38. 38. Exercise 1Design of primary sedimentation units7. Calculation of the volume and depth of the single tank andchoice of the commercial tankOnce determined values of the Table 1. Technical data of radial sedimentation unit “type PRTP” of Ecoplants Inc.principal geometrical variables(volume, diameter and surface), Diameter and depth [m] Engine Flowrate Model Surface [m2] 3 power [m /d] D hchoice of the commercial settler [kW] PRTP-50 19.6 480 5 3.6 0.12model should be made. With PRTP-60 28.3 690 6 3.6 0.12reference to the real diameter of PRTP-70 38.5 940 7 3.6 0.12 PRTP-80 50.3 1,230 8 3.6 0.1219m and considering table 1, PRTP-90 63.6 1,550 9 3.6 0.18Ecoplants PRTP-190 tank is PRTP-100 78.5 2,240 10 3.5 0.18 PRTP-110 95.0 2,710 11 3.5 0.18assumed. PRTP-120 113.1 3,220 12 3.5 0.18The final characteristic parameters PRTP-130 132.7 3,780 13 3.5 0.25 PRTP-140 153.9 4,390 14 3.5 0.25of the single sedimentation tanks PRTP-150 176.7 5,040 15 3.5 0.25are: PRTP-160 201.1 5,730 16 3.5 0.25 PRTP-170 227.0 7,400 17 3.2 0.25 h = 3.2 m; PRTP-180 254.5 8,300 18 3.2 0.37 D = 19 m; PRTP-190 283.5 9,240 19 3.2 0.37 PRTP-200 314.2 10,240 20 3.2 0.37 S = 283.5 m2; PRTP-210 346.4 11,290 21 3.2 0.37 V = 283.5 (m2) x 3.2 (m) = PRTP-220 PRTP-230 380.1 415.5 12,390 13,540 22 23 3.2 3.2 0.37 0.37 907.2 m3; PRTP-240 452.4 14,750 24 3.2 0.55 PRTP-250 490.9 16,000 25 3.2 0.55 Engine power = 0.37 kW. PRTP-260 530.9 17,310 26 3.2 0.55 PRTP-270 572.6 18,660 27 3.2 0.55 PRTP-280 615.8 20,070 28 3.2 0.55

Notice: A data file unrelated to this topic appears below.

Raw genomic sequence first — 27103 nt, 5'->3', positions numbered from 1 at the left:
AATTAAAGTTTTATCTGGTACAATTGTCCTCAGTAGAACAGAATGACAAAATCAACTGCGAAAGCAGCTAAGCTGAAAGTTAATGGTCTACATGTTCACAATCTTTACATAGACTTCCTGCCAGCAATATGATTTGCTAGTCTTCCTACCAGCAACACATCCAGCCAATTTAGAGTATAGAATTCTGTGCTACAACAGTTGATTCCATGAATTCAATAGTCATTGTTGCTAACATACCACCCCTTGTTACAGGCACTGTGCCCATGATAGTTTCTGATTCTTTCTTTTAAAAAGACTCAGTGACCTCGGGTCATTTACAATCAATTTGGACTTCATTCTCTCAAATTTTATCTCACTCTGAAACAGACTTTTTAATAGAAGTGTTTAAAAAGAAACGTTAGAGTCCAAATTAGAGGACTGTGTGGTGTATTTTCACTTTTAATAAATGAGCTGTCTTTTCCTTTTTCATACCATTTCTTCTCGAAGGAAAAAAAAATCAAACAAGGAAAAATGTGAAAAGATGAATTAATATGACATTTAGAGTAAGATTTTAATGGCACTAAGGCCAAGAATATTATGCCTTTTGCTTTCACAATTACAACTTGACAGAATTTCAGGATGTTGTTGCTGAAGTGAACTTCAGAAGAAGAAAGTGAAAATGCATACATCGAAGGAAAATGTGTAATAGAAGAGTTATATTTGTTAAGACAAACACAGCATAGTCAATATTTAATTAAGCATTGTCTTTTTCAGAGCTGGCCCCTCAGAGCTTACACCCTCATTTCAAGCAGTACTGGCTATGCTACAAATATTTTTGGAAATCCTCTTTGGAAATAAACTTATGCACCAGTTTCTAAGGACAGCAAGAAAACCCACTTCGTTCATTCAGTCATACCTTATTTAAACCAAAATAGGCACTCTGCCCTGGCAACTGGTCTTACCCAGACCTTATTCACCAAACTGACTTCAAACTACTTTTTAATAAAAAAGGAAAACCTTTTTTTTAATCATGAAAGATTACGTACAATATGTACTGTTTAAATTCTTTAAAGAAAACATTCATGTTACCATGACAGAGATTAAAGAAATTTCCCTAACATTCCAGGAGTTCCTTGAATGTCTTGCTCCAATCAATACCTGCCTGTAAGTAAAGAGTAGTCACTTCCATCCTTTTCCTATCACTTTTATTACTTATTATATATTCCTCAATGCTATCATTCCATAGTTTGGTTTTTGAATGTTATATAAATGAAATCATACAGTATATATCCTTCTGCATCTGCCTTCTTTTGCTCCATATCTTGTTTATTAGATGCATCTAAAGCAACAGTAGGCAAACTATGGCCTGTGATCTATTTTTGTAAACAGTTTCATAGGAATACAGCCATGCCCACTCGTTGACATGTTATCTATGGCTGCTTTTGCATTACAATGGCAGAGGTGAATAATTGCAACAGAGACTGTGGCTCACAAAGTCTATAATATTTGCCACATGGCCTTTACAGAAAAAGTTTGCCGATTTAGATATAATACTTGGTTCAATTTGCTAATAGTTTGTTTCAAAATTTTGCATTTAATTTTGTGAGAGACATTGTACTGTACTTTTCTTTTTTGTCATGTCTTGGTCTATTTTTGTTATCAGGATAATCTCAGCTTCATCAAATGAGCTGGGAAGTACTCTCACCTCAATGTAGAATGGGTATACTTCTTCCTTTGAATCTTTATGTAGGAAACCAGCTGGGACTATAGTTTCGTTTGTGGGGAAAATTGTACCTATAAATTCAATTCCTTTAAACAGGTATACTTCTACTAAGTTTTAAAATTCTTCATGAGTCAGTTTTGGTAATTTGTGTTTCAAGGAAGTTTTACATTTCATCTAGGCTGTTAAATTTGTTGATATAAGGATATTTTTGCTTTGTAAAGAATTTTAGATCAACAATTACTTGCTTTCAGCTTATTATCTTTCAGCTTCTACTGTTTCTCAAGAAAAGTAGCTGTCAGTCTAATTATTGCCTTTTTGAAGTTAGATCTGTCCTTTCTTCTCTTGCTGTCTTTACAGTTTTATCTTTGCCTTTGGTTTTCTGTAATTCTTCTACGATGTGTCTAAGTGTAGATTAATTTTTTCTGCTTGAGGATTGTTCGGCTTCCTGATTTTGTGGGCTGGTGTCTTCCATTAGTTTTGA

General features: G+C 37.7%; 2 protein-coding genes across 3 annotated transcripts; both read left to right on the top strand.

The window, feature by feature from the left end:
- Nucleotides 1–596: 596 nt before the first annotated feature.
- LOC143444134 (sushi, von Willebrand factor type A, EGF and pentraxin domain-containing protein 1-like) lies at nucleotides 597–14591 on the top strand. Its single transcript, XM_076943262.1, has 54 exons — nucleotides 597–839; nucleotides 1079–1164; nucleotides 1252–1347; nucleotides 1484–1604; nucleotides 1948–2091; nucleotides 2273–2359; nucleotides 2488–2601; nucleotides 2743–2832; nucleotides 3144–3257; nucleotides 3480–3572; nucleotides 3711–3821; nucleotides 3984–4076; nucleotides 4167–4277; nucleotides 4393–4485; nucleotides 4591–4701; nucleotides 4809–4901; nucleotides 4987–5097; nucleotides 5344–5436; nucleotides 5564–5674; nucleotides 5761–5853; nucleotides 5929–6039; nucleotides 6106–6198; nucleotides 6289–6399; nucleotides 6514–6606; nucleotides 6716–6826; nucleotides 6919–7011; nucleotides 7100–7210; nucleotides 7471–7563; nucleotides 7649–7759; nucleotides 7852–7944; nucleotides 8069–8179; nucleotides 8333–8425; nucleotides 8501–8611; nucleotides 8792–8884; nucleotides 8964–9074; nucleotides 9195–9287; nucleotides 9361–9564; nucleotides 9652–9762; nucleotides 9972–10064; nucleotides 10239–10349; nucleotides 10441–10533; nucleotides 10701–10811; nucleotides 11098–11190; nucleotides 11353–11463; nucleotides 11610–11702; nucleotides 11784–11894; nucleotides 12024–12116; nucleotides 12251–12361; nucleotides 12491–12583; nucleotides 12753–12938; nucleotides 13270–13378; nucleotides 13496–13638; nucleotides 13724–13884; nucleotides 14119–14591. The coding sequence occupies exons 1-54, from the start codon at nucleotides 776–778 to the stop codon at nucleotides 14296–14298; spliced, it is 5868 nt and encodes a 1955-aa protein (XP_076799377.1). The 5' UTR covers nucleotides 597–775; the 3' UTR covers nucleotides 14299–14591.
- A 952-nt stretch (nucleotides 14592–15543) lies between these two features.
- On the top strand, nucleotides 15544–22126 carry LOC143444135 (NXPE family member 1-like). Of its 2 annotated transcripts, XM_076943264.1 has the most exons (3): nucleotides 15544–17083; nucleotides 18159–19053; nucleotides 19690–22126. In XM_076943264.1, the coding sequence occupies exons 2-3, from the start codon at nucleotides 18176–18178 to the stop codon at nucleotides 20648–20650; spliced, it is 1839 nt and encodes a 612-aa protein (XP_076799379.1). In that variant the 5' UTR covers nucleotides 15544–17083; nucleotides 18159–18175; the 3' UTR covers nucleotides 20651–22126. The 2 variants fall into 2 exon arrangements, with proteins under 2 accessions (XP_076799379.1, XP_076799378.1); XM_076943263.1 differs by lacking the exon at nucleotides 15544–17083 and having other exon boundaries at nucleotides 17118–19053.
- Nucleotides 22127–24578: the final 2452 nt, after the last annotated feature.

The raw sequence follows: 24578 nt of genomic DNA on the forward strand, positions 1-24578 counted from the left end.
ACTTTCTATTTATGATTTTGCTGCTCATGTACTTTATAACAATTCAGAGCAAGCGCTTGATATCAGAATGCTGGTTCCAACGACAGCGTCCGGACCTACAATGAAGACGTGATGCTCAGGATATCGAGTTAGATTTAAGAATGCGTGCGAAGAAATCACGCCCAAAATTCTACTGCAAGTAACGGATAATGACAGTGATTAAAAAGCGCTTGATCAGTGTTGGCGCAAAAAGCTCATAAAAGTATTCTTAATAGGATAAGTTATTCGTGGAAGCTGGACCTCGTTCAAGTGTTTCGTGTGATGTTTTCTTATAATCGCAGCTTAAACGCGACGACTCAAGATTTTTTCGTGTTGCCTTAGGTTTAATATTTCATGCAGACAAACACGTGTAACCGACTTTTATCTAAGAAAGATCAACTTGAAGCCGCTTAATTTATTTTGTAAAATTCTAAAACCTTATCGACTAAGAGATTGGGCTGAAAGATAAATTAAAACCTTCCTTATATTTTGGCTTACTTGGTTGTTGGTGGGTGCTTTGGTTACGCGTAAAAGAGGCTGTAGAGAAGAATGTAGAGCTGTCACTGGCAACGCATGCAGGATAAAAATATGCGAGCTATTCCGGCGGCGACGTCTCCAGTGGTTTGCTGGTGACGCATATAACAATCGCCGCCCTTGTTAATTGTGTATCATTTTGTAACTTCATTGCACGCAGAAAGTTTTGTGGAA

39. 39. Exercise 1Design of primary sedimentation units7. Calculation of the volume and depth of the single tank andchoice of the commercial tank View of “type PRTP-190” sedimentation tank (Ecoplants Inc., Italy)
  40. 40. Exercise 1Design of primary sedimentation units8. Verification of HRT on (q24)C V 907.2(m3 ) τ min = = = 3.35 h (q 24 )C /2 270.83(m /h) 3The obtained value is greater than the maximun value generally considered on (q24)C =3h. With this solution a more safety margin is guaranteed above all during the peakperiod (qPM).9. Verification of weir load on (q24)CThe last verification regarding the weir load (CS): (q 24 )C /2 6,500(m3 /d) Cs = = = 108.9 m 3 /m/d < 500 m 3 /m/d Ls 59.7(m)where LS is the length of the tank circumference: LS = D ⋅ p = 19 (m) ⋅ 3.14 = 59.7 m